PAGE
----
The collection at Museum Ludwig begins with the dawn of the 20th century and covers the major stations and currents in Modern Art.
One of the collection's foundation stones was the Josef Haubrich Collection. Immediately after the Second World War in 1946, this lawyer from Cologne donated the museum numerous artworks by the Expressionists and other representatives of Classical Modernism. Included were masterpieces by Erich Heckel, Karl Schmidt-Rottluff, August Macke, Otto Müller, Otto Dix, Ernst Ludwig Kirchner and Marc Chagall. Additional works by Willi Baumeister, Max Beckmann, Alexej von Jawlensky, Paul Klee, Oskar Kokoschka, Henri Matisse and Ernst Wilhelm Nay were subsequently acquired as endowments, gifts or loans.
The donation by Peter and Irene Ludwig in 1976, which marked the founding of Museum Ludwig as the first museum for 20th century art in Cologne, consisted of the most extensive collection of U.S. American Pop Art. outside the USA. With this, major pieces by Jasper Johns, Robert Rauschenberg, Andy Warhol, Roy Lichtenstein, James Rosenquist, Claes Oldenburg, George Segal, Tom Wesselmann - to name a few - found their way into Museum Ludwig. At the same time, abstract American painting is likewise represented in the museum, including works by Mark Rothko, Ellsworth Kelly, Morris Louis and Frank Stella.
In addition, Mr and Mrs Ludwig put their collection of the Russian avant-garde on permanent loan to the museum, including matchless works from the period 1905 to 1935 by artists such as Kasimir Malevich, Ljubov Popova, Natalia Goncharova, Michail Larianov and Alexander Rodchenko. Today with its over 600 works, it is the foremost public collection of Russian art in the West.
Museum Ludwig also owns the world's third largest Picasso Collection - after only Paris and Barcelona. Around 900 works from every genre, including paintings, sculptures, prints and ceramics, give a clear insight into every phase and technique this one-in-a-century artist explored, with particular emphasis on the last decades of his creative output. Thanks to three donations made by Peter and Irene Ludwig, the last on the reopening of the museum in 2001, the entire collection has now been entrusted to the museum.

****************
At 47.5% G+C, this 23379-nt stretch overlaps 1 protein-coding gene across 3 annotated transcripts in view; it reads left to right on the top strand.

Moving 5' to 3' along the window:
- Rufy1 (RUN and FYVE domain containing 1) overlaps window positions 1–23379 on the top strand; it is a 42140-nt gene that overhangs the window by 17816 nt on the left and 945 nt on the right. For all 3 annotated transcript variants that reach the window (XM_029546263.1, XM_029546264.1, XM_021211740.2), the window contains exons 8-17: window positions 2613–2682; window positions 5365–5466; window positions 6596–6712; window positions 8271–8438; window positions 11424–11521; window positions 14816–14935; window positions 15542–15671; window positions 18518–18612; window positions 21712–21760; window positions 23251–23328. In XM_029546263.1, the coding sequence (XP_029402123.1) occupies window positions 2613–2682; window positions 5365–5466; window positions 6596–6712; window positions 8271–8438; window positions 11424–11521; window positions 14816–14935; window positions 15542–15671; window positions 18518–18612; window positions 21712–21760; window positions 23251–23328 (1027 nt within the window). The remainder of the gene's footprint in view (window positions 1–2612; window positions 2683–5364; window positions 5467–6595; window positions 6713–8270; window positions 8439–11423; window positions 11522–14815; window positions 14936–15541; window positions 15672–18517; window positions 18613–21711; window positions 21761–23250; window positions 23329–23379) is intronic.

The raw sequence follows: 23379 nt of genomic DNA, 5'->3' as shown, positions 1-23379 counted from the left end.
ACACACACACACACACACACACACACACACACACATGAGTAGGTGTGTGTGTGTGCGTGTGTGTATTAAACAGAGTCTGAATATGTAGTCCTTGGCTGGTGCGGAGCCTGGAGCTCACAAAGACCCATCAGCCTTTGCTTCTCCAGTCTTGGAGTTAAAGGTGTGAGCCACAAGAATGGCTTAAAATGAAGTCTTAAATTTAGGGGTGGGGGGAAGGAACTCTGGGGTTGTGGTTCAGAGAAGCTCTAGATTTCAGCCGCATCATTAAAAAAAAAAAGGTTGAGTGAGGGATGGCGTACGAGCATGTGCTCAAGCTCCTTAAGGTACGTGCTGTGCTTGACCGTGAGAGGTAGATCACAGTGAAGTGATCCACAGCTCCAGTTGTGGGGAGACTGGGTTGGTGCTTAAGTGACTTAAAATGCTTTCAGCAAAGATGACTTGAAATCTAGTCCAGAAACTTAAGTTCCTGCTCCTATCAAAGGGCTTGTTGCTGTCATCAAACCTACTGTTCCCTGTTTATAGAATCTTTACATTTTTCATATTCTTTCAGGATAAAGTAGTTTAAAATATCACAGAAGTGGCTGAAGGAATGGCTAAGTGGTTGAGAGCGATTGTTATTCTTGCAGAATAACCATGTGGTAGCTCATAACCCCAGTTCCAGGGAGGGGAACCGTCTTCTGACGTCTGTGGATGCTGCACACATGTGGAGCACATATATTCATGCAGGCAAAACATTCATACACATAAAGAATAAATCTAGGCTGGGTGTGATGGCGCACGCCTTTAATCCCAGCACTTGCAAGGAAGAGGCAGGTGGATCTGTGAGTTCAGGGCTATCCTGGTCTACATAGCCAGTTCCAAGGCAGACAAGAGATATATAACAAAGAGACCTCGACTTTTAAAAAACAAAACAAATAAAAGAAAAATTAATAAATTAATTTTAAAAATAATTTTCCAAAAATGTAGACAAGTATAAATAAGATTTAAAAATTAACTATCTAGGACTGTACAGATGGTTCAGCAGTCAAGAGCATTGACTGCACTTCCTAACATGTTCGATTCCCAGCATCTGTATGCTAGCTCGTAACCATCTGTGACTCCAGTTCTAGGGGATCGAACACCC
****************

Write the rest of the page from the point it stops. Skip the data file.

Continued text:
1977 saw the founding of the Photography Department at Museum Ludwig, which today numbers among the oldest and most renowned to be found at a museum of modern and contemporary art. The holdings of historical photographs contain the earliest Daguerreotypes from Berlin, travel photographs from Egypt and Scotland from the mid-19th century, one of August Sander's very rare Stammmappen from 1927, and over 300 artist portraits by Hugo Erfurth. With the purchase of the Agfa Collection in 2005, Museum Ludwig acquired an important collection focused on the cultural history of photography which has been named a ‘National Cultural Asset'. Recently the Photographic Collection has been brought up to date by important purchases and gifts of works by artists such as Andreas Gursky, Thomas Ruff, Wolfgang Tillmans, Christopher Williams, Sanja Iveković and Sherrie Levine, to name a few.
James Rosenquist, Untitled (Joan Crawford says...), 1964, oil on canvas, 242 x 196 cm, Ludwig Donation 1976
The Graphic Collection at Museum Ludwig is home to some 3,000 original works on paper - which is to say drawings, watercolours, gouaches, collages, etc. - and almost 10,000 prints, all of which are largely gifts from generous benefactors. One of the main thrusts of the collection is Expressionism.
Thanks to the donations by Peter and Irene Ludwig, Picasso's Vollard Suite, Suite 345 and Suite 156 have come in their entirety to Museum Ludwig. Artists from Pop Art and the Russian avant-garde are also represented in the Graphic Collection by prominent works. The collection is constantly brought up to date through purchases and donations, most recently with works by David Shrigley and Georg Baselitz.
Since the 1970s, the art video has established itself alongside the classical fields of collecting as its very own field in the 20th century art museum. Museum Ludwig began to collect video art very early on, and has major works by the ‘pioneers' of this art form, such as Nam June Paik, Marina Abramovic, Bruce Nauman and Joan Jonas. All of the directions in video and film as well as media art installations have been brought together and expanded by the inclusion of current works by, for instance, Aernout Mik, Mike Kelley, Guy Ben-Ner and Jeanne Faust.
Point of departure for extending this collection up to the present was the presentation "Museum of our Wishes" in 2001/2002, in which both contemporary and historical works were shown within the context of the permanent collection. This presentation signalled the new direction the collection was to take - not least by including photography and media art in the category of contemporary art.